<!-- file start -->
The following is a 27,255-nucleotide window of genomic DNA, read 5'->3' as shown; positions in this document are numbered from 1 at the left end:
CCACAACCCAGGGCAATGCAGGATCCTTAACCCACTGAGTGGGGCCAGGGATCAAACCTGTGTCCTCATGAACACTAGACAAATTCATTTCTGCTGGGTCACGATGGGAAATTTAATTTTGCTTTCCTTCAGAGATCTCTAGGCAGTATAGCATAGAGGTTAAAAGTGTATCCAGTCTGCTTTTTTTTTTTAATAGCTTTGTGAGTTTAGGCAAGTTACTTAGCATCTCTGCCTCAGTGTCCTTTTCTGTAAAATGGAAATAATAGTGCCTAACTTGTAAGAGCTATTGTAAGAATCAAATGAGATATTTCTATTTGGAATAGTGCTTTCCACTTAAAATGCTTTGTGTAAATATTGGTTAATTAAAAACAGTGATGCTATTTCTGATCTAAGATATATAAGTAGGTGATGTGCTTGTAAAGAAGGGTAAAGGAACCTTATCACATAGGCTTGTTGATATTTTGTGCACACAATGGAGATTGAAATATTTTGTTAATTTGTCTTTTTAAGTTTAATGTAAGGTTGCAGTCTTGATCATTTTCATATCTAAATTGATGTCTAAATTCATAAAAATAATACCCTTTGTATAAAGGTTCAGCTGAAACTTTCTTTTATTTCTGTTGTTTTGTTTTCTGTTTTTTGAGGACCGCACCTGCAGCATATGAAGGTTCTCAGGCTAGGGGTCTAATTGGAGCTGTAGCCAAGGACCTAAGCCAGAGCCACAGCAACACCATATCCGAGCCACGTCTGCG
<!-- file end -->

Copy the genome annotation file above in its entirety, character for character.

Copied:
The following is a 27,255-nucleotide window of genomic DNA, read 5'->3' as shown; positions in this document are numbered from 1 at the left end:
CCACAACCCAGGGCAATGCAGGATCCTTAACCCACTGAGTGGGGCCAGGGATCAAACCTGTGTCCTCATGAACACTAGACAAATTCATTTCTGCTGGGTCACGATGGGAAATTTAATTTTGCTTTCCTTCAGAGATCTCTAGGCAGTATAGCATAGAGGTTAAAAGTGTATCCAGTCTGCTTTTTTTTTTTAATAGCTTTGTGAGTTTAGGCAAGTTACTTAGCATCTCTGCCTCAGTGTCCTTTTCTGTAAAATGGAAATAATAGTGCCTAACTTGTAAGAGCTATTGTAAGAATCAAATGAGATATTTCTATTTGGAATAGTGCTTTCCACTTAAAATGCTTTGTGTAAATATTGGTTAATTAAAAACAGTGATGCTATTTCTGATCTAAGATATATAAGTAGGTGATGTGCTTGTAAAGAAGGGTAAAGGAACCTTATCACATAGGCTTGTTGATATTTTGTGCACACAATGGAGATTGAAATATTTTGTTAATTTGTCTTTTTAAGTTTAATGTAAGGTTGCAGTCTTGATCATTTTCATATCTAAATTGATGTCTAAATTCATAAAAATAATACCCTTTGTATAAAGGTTCAGCTGAAACTTTCTTTTATTTCTGTTGTTTTGTTTTCTGTTTTTTGAGGACCGCACCTGCAGCATATGAAGGTTCTCAGGCTAGGGGTCTAATTGGAGCTGTAGCCAAGGACCTAAGCCAGAGCCACAGCAACACCATATCCGAGCCACGTCTGCG